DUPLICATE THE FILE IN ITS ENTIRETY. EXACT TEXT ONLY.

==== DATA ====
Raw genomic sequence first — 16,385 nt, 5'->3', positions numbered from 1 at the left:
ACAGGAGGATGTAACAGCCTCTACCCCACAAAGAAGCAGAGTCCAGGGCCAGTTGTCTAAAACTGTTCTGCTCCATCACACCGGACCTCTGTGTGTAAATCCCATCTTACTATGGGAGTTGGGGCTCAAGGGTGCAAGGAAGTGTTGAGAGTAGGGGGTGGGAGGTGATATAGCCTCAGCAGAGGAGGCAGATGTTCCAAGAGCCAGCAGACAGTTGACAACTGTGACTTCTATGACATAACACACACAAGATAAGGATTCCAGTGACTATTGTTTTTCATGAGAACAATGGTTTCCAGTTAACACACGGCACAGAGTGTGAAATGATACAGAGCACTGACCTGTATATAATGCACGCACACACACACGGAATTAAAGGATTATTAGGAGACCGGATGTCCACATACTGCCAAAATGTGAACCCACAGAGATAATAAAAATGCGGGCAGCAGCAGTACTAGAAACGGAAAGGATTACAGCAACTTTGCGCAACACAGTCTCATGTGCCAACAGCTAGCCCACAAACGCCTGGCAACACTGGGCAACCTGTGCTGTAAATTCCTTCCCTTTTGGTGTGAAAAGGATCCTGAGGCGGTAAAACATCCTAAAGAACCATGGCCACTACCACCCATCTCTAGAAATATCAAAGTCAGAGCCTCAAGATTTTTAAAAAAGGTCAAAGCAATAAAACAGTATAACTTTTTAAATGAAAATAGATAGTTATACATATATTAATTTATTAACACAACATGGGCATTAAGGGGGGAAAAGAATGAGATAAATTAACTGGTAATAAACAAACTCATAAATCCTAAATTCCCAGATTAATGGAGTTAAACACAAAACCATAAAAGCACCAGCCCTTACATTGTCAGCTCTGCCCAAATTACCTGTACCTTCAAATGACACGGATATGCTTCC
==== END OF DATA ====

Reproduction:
Raw genomic sequence first — 16,385 nt, 5'->3', positions numbered from 1 at the left:
ACAGGAGGATGTAACAGCCTCTACCCCACAAAGAAGCAGAGTCCAGGGCCAGTTGTCTAAAACTGTTCTGCTCCATCACACCGGACCTCTGTGTGTAAATCCCATCTTACTATGGGAGTTGGGGCTCAAGGGTGCAAGGAAGTGTTGAGAGTAGGGGGTGGGAGGTGATATAGCCTCAGCAGAGGAGGCAGATGTTCCAAGAGCCAGCAGACAGTTGACAACTGTGACTTCTATGACATAACACACACAAGATAAGGATTCCAGTGACTATTGTTTTTCATGAGAACAATGGTTTCCAGTTAACACACGGCACAGAGTGTGAAATGATACAGAGCACTGACCTGTATATAATGCACGCACACACACACGGAATTAAAGGATTATTAGGAGACCGGATGTCCACATACTGCCAAAATGTGAACCCACAGAGATAATAAAAATGCGGGCAGCAGCAGTACTAGAAACGGAAAGGATTACAGCAACTTTGCGCAACACAGTCTCATGTGCCAACAGCTAGCCCACAAACGCCTGGCAACACTGGGCAACCTGTGCTGTAAATTCCTTCCCTTTTGGTGTGAAAAGGATCCTGAGGCGGTAAAACATCCTAAAGAACCATGGCCACTACCACCCATCTCTAGAAATATCAAAGTCAGAGCCTCAAGATTTTTAAAAAAGGTCAAAGCAATAAAACAGTATAACTTTTTAAATGAAAATAGATAGTTATACATATATTAATTTATTAACACAACATGGGCATTAAGGGGGGAAAAGAATGAGATAAATTAACTGGTAATAAACAAACTCATAAATCCTAAATTCCCAGATTAATGGAGTTAAACACAAAACCATAAAAGCACCAGCCCTTACATTGTCAGCTCTGCCCAAATTACCTGTACCTTCAAATGACACGGATATGCTTCC